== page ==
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How to Stream Longer than 30 minutes with Canon M50 with autofocus, NO capture card!!

walstonbball
Contributor

Read a lot of forums and watched a lot of videos and I think I figured it out! 

 

I open EOS Utility, plug my M50 into my iMac with a micro USB (one made for data transfer, such as a phone cable), then open live view mode and move it into a different window by itself. 

 

Next, I open OBS and add a window capture and select the live view window. I crop it and I am good to go! 

 

Note: You have to make sure the M50 screen is out and flipped into selfie mode, this is what keeps the camera from freezing after 30 minutes. 

 

Now you have a streaming camera with continuous autofocus for longer than 30 minutes, oh and without a capture card! 

 

I hope this is able to help someone that ran into the same issues as me! 

38 REPLIES 38

@Waddizzle
You are confusing "operating temperature" (environment / ambient temperature) with "internal temperature". 55C is the internal temperature.

@Peter
ML may not show a correct temperature: https://www.magiclantern.fm/forum/index.php?topic=9673.0 - the OP saw "80C" but it was recorded as 60C in EXIF.


@docusync wrote:

 

I think there is no "Danger" sign btw. It's a warning and then a shutdown, at least on the Sony cameras.


You think?  I see.  You are citing belief systems,which have no basis in actual facts.  

--------------------------------------------------------
"The right mouse button is your friend."

@Waddizzle is it bad to think anything in your opinion? Better just pretend that you know it, like you do?

 

I "think" because I've seen this on a Sony camera once, and never on a Canon. On the Sony it's a warning and then a shutdown. Makes sense?


@docusync wrote:

@Waddizzle is it bad to think anything in your opinion? Better just pretend that you know it, like you do?

 

I "think" because I've seen this on a Sony camera once, and never on a Canon. On the Sony it's a warning and then a shutdown. Makes sense?


There is a warning and if you continue past that the camera will turn off Live view/video. From Canon and about 5D III:

 

Q4. Can my camera be damaged if I continue shooting while the high internal temperature warning indicator is displayed?

A4. No, the camera will not be damaged.

@Peter, thank you, this is really good to know!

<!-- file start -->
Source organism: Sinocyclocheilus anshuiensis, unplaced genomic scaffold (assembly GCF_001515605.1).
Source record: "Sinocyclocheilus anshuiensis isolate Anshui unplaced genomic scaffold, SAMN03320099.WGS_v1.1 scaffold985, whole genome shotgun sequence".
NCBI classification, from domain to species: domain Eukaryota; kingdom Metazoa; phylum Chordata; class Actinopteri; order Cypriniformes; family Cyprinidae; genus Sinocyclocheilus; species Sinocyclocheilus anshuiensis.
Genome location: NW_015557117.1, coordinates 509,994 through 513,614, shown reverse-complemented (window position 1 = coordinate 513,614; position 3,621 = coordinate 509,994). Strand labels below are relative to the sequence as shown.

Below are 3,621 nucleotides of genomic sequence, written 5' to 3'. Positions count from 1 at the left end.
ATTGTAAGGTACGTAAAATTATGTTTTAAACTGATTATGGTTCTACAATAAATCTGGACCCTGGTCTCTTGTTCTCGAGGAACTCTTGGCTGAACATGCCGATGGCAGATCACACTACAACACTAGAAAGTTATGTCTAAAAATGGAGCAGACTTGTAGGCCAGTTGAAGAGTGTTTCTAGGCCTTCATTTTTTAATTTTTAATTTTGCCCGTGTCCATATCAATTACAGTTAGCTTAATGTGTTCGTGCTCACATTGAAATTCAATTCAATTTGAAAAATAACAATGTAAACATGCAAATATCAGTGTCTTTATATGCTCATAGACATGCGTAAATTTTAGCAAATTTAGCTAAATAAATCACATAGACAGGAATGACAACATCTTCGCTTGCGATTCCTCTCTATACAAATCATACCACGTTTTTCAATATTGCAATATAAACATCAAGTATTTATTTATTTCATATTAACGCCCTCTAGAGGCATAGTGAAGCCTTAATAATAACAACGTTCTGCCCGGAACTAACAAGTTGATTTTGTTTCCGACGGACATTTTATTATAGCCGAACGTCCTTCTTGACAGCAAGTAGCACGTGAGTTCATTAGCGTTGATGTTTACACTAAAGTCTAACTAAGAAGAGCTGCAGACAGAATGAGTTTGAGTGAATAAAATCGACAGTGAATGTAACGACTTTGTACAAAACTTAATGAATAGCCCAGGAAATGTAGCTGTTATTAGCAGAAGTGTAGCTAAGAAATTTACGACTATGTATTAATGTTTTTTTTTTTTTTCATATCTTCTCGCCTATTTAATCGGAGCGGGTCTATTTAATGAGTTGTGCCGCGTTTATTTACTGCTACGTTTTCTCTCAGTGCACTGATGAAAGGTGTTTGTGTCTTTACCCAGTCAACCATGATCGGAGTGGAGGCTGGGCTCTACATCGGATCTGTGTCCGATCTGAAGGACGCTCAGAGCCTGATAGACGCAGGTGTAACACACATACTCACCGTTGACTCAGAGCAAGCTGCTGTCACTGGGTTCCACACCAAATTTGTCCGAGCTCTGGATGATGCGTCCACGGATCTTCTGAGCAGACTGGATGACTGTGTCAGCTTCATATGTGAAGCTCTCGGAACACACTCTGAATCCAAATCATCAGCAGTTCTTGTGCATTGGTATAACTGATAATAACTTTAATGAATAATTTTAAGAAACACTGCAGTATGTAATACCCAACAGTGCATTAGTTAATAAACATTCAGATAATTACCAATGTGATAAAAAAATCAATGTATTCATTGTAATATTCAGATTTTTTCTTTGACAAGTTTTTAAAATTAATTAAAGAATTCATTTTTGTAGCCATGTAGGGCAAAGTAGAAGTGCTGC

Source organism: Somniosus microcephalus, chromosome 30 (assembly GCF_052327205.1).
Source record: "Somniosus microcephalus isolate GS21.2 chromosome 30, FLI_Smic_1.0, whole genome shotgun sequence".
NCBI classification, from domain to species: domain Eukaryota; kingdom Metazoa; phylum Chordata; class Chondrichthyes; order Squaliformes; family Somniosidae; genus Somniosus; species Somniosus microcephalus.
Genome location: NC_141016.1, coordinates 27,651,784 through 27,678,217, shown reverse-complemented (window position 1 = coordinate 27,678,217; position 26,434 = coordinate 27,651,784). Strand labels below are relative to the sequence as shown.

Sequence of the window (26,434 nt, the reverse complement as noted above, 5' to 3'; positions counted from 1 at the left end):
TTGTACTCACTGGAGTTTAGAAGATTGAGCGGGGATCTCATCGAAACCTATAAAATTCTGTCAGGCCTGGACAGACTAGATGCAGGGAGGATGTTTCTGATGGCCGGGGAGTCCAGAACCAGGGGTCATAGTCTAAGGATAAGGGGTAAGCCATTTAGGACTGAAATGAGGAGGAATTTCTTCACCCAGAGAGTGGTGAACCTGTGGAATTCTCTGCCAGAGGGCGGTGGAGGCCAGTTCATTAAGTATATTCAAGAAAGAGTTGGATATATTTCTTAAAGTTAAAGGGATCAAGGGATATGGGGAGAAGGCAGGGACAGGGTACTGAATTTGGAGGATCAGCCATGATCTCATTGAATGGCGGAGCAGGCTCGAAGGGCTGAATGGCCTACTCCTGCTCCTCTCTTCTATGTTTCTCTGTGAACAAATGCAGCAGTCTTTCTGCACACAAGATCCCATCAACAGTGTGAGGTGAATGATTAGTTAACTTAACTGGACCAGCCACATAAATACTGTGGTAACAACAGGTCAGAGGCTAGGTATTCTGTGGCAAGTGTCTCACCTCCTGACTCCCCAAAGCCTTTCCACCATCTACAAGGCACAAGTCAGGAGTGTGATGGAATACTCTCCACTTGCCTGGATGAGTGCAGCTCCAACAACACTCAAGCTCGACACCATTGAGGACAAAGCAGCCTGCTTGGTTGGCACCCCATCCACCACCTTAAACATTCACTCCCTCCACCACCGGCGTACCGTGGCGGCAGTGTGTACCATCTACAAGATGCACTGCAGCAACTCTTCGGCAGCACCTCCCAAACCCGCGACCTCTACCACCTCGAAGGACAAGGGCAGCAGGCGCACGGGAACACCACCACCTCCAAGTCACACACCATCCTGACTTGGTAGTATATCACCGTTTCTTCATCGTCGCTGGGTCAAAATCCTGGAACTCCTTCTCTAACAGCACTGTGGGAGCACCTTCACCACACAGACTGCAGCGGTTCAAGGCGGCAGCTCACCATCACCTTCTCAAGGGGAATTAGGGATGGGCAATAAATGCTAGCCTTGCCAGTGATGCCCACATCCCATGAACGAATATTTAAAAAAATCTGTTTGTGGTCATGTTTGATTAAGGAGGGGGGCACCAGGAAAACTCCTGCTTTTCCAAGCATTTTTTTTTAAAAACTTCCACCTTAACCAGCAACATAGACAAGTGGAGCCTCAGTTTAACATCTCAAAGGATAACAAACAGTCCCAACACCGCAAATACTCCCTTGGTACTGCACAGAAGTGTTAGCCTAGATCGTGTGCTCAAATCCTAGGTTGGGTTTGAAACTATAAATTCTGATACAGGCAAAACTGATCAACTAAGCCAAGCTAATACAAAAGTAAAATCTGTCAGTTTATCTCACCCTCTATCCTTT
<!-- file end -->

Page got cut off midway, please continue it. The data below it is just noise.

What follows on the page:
I shoot with a Ninja V on the EOS R, and maybe because the encoding is done on an external device I really never saw any kind of warning. The longest video I've shot was about 1.5 hours.

If a professional burns up a camera they just grab another off the shelf.

Look, if you want to shorten the life of your camera, go ahead. Just don't complain about Canon quality when it happens.

Peter
Authority
40 minutes of raw video. Reformatted the card four times. Reached 58 degrees Celsius. Seems hard to reach the internal heat warning indicator if the ambient temperature is around 24 degrees Celsius.


@Peter wrote:
40 minutes of raw video. Reformatted the card four times. Reached 58 degrees Celsius. Seems hard to reach the internal heat warning indicator if the ambient temperature is around 24 degrees Celsius.

I suggest you combine forces with several other posters and establish your own laboratory, as the hardware limits of photographic gear is your primary interest. You can conduct various stress tests and other arcane measurements on camera bodies so that people whose interest in photography is mostly limited to the range of stress on comonents, chips, screens and buttons have a source of reliable info. There are engineering enthusiasts whose photographic interests don't include photography beyond the hardware side of things. For example, many people seem only interested in the number of times the shutter button has been pressed or how much heat a chip can take before failing. That's where you fit in. Best of luck. 


@John_SD wrote:

@Peter wrote:
40 minutes of raw video. Reformatted the card four times. Reached 58 degrees Celsius. Seems hard to reach the internal heat warning indicator if the ambient temperature is around 24 degrees Celsius.

I suggest you combine forces with several other posters and establish your own laboratory, as the hardware limits of photographic gear is your primary interest. You can conduct various stress tests and other arcane measurements on camera bodies so that people whose interest in photography is mostly limited to the range of stress on comonents, chips, screens and buttons have a source of reliable info. There are engineering enthusiasts whose photographic interests don't include photography beyond the hardware side of things. For example, many people seem only interested in the number of times the shutter button has been pressed or how much heat a chip can take before failing. That's where you fit in. Best of luck. 


You could just have sent me a PM instead Smiley LOL

Have a nice life.

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